Neue Age Art
Art dealer Serge Sabarsky didn’t live long enough to see his vision for an Austrian and German art museum materialize. But five years after Sabarsky’s death, his comrade and cohort in the project, Ronald Lauder, has made that happen.
The Neue Galerie, which opened in November in a six-story Louis XII-style Beaux Arts building, is a tribute to the pair’s lifelong interest in Austrian and German Expressionist art.
Lauder, a dedicated Sabarsky client and former ambassador to Austria, shared with the dealer his interest in art and led the effort to open the Museum Mile institution.
The museum houses German and Austrian fine and decorative arts, mostly from the early 20th century. Featured Austrian artists include Gustav Klimt, Egon Schiele and Oskar Kokoschka. Artists of German movements including the Bauhaus, Die Brucke, Der Blaue Reiter and Neue Sachlichkeit are also on display.
The museum’s inaugural exhibition, “New Worlds: German and Austrian Art, 1890-1940,” runs until Feb. 18.
1048 Fifth Avenue, New York, 212-628-6200.
When it’s market week in Los Angeles, restaurants and bars reap the benefits of weary visitors in search of a fabulous night out. Here, a couple of options:
With the opening of the Sunset Boulevard eatery Balboa, vegan-friendly Hollywood types are thinking twice about their health-conscious ways, instead opting for a diet suitable for the hungriest of carnivores. Balboa, located inside the Grafton On Sunset Hotel, is run by restaurateurs Craig Katz and Lee Maen, the duo behind Sushi Roku restaurants.
For those who thought the cocktail-sipping Tinseltown set would not dare step foot in the meat-and-potatoes eatery, situated a stone’s throw from the Mondrian Hotel and House of Blues, one look at the teeming dining room will convince skeptics otherwise. Foodies drool in anticipation of devouring some of the best cuts of American, Argentinian and Japanese kobe beef, along with lobster and fish. On the design front, the restaurant features antique mirrors, mercury glass countertops, metal beads dangling from the sides of the bar and granite tables. 8462 West Sunset Boulevard, L.A., 323-650-8383. Entrees from $16 to $40.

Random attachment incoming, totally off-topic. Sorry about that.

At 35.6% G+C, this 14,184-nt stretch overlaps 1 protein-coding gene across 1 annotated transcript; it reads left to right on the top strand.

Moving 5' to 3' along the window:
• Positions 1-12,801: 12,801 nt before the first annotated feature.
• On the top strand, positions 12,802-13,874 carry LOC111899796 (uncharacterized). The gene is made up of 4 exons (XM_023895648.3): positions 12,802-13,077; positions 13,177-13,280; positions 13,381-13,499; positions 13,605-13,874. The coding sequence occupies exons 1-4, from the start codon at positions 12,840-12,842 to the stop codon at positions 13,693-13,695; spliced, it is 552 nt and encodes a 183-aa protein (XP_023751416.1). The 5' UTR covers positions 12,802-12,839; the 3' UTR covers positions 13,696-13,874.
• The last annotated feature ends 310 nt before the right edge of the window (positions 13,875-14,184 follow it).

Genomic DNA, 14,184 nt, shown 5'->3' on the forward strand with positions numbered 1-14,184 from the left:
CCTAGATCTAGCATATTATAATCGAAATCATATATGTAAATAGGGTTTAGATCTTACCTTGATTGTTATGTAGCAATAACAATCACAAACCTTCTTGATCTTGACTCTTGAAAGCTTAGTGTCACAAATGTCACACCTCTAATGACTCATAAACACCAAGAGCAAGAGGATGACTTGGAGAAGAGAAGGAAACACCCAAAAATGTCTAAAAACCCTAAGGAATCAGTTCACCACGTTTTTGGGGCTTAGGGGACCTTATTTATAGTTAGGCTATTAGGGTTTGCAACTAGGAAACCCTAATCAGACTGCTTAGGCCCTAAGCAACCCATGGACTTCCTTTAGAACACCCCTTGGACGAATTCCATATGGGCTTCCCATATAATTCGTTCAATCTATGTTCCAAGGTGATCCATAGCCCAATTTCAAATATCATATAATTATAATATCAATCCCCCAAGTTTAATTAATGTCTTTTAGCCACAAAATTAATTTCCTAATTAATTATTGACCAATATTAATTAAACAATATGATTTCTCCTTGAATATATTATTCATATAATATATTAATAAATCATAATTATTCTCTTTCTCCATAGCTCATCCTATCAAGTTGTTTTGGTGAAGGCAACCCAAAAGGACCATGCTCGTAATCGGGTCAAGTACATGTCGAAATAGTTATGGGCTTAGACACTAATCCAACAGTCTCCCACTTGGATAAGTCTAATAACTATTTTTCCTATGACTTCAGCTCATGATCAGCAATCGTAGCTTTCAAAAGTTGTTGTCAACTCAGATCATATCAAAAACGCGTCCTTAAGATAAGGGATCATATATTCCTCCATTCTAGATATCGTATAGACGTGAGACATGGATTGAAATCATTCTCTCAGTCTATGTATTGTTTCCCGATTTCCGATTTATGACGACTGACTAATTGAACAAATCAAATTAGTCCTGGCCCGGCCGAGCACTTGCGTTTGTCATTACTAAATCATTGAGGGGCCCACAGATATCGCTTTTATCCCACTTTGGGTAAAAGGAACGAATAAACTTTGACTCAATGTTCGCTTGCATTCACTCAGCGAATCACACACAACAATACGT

Creatures of the night on the prowl for a dining experience that’s more grit than glam often pay a visit to the Chinatown haunt Hop Louie. After the dinner crowd has had their fill of Peking duck and shrimp rolls (tasty delicacies that are a bargain compared with those offered at pricy West Side restaurants), the late-night barhoppers show up for turntable jams and mai tais. As an added bonus for hipsters, located across the street is the tiny passageway known as Chungking Road, home to up-and-coming art galleries and cutting-edge fashion. It’s not unusual to spy Christina Ricci, Gwen Stefani, Beck and Iggy Pop among the art students, collectors and locals who crowd the walkway on weekends. 950 Mei Ling Way, L.A., 213-628-4244. Entrees from $6 to $16.
Chef Joel Antunes may describe his cuisine as French with Asian influences, but in reality, his culinary influences span the globe.
He got his first cooking lessons in his grandmother’s kitchen in the south of France; worked in Paris, Bangkok and London, and settled in Atlanta as executive chef at Joel at the Ritz-Carlton, Buckhead.